Toowoomba Japanese Garden covers 4.5 hectares and truly lives up to its name ‘Ju Raku En’ meaning ‘long life and happiness in a public garden’.
While 2020 will mark the 25th Anniversary of the Melbourne International Flower and Garden Show, it will also mark Phillip Withers and the team our 5th professional appearance.
In 2016, my husband and I decided to sell our Australian sheep property and move to Ireland, my country of birth. In 2018 we sold the farm along with 3000 merino sheep.
It’s no longer viable to forage for bushfood. Yes, that’s a hard truth to hear, especially for us nature lovers.
Caroline Zoob and her husband, Jonathan, rented Monk’s House, Rodmell near Lewes, East Sussex, from the National Trust for 10 years. This had been the home of Virginia Woolf and her husband, Leonard. They bought it in 1919 and took to the garden with passion. With Virginia’s help Leonard turned an ordinary cottage garden into something special.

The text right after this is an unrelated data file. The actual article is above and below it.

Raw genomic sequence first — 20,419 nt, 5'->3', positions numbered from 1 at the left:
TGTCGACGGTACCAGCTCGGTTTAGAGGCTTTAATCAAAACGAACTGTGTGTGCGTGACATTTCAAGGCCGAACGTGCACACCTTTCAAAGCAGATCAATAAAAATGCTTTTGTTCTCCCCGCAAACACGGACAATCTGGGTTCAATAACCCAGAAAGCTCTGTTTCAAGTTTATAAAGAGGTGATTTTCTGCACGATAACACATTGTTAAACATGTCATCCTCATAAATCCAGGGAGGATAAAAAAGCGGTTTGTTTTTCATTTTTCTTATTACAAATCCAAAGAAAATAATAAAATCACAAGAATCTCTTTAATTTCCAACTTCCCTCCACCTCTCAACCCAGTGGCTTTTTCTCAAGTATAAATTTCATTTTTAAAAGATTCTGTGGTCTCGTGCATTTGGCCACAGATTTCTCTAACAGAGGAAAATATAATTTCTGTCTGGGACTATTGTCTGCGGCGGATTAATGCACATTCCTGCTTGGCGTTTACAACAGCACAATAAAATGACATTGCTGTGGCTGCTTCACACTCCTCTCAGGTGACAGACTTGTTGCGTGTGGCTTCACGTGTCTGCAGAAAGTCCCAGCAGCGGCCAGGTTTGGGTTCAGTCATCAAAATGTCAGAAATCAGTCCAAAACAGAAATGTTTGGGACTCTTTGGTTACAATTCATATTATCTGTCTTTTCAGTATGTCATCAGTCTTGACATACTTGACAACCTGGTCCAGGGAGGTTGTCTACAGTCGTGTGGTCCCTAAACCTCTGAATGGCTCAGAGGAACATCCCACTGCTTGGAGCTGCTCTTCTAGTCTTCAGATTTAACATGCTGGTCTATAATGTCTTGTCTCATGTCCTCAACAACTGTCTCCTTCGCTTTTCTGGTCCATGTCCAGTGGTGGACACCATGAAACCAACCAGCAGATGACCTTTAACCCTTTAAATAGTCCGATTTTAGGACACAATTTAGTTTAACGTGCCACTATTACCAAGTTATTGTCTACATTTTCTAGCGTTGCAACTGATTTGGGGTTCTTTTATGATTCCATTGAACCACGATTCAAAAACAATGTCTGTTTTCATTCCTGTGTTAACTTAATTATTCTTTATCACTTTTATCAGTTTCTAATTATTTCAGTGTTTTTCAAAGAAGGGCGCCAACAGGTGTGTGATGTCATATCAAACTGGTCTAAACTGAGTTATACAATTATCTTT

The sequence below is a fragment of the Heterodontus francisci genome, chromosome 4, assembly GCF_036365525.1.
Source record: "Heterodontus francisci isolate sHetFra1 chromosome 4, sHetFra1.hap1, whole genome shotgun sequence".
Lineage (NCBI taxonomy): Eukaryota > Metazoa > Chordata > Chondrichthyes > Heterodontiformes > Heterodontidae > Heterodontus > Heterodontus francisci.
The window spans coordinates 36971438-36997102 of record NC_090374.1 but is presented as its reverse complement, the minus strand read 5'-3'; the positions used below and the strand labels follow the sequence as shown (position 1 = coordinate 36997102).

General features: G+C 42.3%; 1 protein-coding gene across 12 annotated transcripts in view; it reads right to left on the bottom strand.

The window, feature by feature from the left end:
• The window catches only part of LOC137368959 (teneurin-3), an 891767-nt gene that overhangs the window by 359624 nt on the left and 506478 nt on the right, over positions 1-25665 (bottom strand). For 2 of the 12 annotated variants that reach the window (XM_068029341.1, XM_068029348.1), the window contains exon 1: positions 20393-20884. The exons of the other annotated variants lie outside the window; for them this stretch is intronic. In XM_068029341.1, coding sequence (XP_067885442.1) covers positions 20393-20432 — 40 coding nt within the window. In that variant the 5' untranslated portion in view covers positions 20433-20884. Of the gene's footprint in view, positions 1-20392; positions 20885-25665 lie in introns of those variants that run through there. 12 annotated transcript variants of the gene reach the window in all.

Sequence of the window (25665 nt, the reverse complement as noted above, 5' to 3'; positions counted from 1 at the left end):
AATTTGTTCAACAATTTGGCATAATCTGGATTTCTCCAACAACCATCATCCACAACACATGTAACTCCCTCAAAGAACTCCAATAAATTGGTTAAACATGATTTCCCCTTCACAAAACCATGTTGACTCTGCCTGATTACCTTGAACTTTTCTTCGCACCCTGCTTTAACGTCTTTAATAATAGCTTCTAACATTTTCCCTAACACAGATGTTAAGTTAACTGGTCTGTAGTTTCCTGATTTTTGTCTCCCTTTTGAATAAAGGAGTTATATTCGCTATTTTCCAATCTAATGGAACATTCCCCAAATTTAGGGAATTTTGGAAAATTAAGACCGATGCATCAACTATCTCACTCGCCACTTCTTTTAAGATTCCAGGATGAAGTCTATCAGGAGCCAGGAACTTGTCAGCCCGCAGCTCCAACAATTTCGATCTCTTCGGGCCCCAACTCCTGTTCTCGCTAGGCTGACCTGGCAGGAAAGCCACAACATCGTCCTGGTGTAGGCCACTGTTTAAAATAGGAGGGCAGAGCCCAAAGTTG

This book and its theme are timely and poignant. We won’t stop waging wars. Some parts of the globe have long histories of it with competition for resources, land, water, trade and souls. Dwindling water supplies suggest more will come. We also won’t stop gardening – for food, shelter, beauty, solace – and this book is revealing on why. What gardening does for us – something that seems worth pondering and talking-up, as peace-fostering.
For one raised and used to living in cooler, moister climes, living in Sydney can bring on ‘conifer-depletion syndrome’. Continue reading
In February 2018, I was bemoaning the loss of some long-established plants in my predominantly native garden in the Hunter Valley.
Gardens in the Monaro area of southern NSW need to be resilient and tolerant of droughts, frosts and snow. Here is the story of three gardens. Continue reading
Currently, Mexico is recognized as the fifth-richest country in plant and animal species, but expanding human population and legal and illegal logging are taking their toll.
Islands are Nature’s kitchen and the Hawaiian Islands, sitting in splendid isolation in the middle of the Pacific Ocean, are the perfect place to see where evolution has cooked up a smorgasbord. When the first humans arrived on the islands around 400 AD there were already thousands of plant and animal creations.